REPLACEMENT OF OXYGEN-CONTAINING GROUPS. The replacement of oxygen-containing groups in various organic compounds with fluorine is carried out with the help of SF4, for example, in alcohols, aldehydes, ketones, and acids:

where R is an organic residue.

ADDITION OF ANHYDROUS HYDROGEN FLUORIDE. Another method of preparing organic fluorine compounds is the addition of anhydrous hydrogen fluoride to olefins, haloolefins, oxides, isocyanates, and cycloparaffins; for example,

CONJUGATE ADDITION OF FLUORINE. The conjugate addition of fluorine and other atoms or groups to compounds containing multiple bonds occurs easily in an excess of anhydrous HF, as for example, in fluoronitration:

PREPARATION OF FLUOROOLEFINS. There are several methods of preparing fluoroolefins. One method is the dehalogenation of vicinal dihalopolyfluoroalkanes by metals, such as Zn and Mg; for example,

CF2Cl—CF2Cl + Zn → CF2 ═ CF2 + ZnCl2

Another method is the pyrolysis of polytetrafluoroethylene, which leads to the formation of perfluoropropylene and perfluoroisobutylene, along with tetrafluoroethylene, perfluorobutene, and perfluorocyclobutane:

This method is used in industry, as is the pyrolysis of tetrafluoroethylene, to obtain perfluoropropylene—an important monomer in the manufacture of fluorine rubbers.

Still another method is the pyrolysis of the salts of perfluorocarboxylic acid; for example,

PREPARATION OF FLUORINATED ALCOHOLS. Fluorinated alcohols are obtained by standard methods of alcohol synthesis, such as the reduction of esters of perfluorocarboxylic acids and fluorinated aldehydes and ketones. An important commercial method of obtaining such alcohols is the telomerization of tetrafluoroethylene with methanol:

nCF2═ CF2 + CH3OH→H[—CF2CF2—]n CH2OH

Properties. PHYSICAL PROPERTIES. The lower fluorocarbons of the paraffin series (general formula CnF2n+2) are gases, the fluorocarbons beginning with C5 are liquids, and the higher ones are solid waxlike compounds. Only the first four representatives of this series boil at temperatures slightly higher than the corresponding hydrocarbon analogues, whereas all the others boil at lower temperatures.

The replacement of one hydrogen atom in a hydrocarbon molecule with F causes an increase in the boiling point, but a lesser increase than during replacement with chlorine. The boiling points drop sharply during the full replacement of hydrogen atoms with fluorine in any hydrocarbon derivatives (see Table 1).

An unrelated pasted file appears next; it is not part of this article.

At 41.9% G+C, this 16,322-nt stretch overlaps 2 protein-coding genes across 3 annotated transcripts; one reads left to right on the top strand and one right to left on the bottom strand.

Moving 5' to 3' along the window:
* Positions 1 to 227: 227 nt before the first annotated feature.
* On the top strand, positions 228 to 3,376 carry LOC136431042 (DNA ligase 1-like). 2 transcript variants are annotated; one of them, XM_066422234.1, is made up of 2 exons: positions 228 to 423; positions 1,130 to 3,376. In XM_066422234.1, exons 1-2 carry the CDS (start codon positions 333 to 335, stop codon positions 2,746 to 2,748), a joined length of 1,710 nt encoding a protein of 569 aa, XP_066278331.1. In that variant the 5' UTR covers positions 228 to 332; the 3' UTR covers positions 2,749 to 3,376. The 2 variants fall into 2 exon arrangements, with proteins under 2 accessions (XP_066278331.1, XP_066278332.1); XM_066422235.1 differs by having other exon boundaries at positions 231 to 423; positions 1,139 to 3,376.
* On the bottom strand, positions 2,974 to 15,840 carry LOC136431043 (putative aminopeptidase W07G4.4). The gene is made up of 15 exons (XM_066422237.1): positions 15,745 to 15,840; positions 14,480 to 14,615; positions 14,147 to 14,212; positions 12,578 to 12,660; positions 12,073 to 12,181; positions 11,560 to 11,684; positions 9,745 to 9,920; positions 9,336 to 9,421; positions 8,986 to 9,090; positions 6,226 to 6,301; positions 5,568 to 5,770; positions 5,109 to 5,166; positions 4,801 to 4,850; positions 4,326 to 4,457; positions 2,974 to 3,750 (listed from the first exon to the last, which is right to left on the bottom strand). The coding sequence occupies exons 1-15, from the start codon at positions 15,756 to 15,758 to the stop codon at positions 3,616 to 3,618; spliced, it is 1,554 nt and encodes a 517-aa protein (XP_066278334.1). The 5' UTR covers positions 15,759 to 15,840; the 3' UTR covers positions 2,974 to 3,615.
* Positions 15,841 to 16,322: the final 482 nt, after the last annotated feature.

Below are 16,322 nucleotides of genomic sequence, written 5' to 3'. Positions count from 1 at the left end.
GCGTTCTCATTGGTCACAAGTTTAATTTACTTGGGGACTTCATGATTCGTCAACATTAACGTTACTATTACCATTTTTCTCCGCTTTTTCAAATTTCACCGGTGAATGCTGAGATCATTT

Table 1. Comparison of boiling points of selected compounds
FormulaBoiling point (°C)
CH3CN+78
CH3NO2+102
NC(CH2)4CN+265
CH3CH2NH2+19
CH3COCH3+56
Fluorine Compounds, Organic+35
CF3CN–64
CF3NO2–31
NC(CF2)4CN+63
CF3CF2NF2–34.3
CF3COCF3–29
Fluorine Compounds, Organic–28

Fluorocarbons are good dielectrics, with an electrical resistivity of about 1014 ohm·cm; the dielectric constant is considerably higher than in paraffins. The rate of ultrasonic propagation in fluorocarbons is usually low, less than 800 m/sec.

CHEMICAL PROPERTIES OF THE MOST IMPORTANT ORGANIC FLUORINE COMPOUNDS. Fluorocarbons of the paraffin and alicyclic series are characterized by unusually high chemical inertness and heat resistance. Only a small number of reactions are known for them, which occur only at high temperatures. For example, the pyrolysis of perfluoroethane begins at about 1000°C, and that of perfluoroheptane, at about 800°C. Fluorocarbons do not react under ordinary conditions or on moderate heating with concentrated acids, strong oxidizing agents, metals, and alkalies; their reaction with metallic sodium and with sodium peroxide begins at 400°C. Zn, Al, Fe, and Sn react very slowly under these conditions, whereas Cu, Ag, Hg, and certain other elements do not take part in the reaction.

Perfluorobenzene and certain other perfluoroaromatic compounds interact readily with nucleophilic reagents, such as ammonia, amines, alcoholates, and sodium sulfide. The replacement of one fluorine atom is followed by that of a second, located in the para-position relative to the first:

Chloropentafluorobenzene forms the organomagnesium compound C6F5MgCl, which is widely used in organic synthesis.

Unlike nucleophilic olefins, perfluoroolefins are strongly elec-trophilic. They react easily with various nucleophilic substances and, depending on the type of nucleophilic substance, form products of the addition or replacement of the F atom in the vinyl (a) position or allyl (b) position with a nucleophilic (Nu) residue:

Electrophilic compounds react far less readily with fluoroolefins than with their hydrocarbon analogues. However, fluoroolefins combine with halogens, mixed halogens, sulfuric anhydride, and other strong electrophilic reagents. Perfluoroolefins readily take part in free-radical reactions; for example,

and are also readily polymerized and copolymerized. The oxidation of perfluoroolefins in an alkaline medium yields perfluoro-oxides (see below).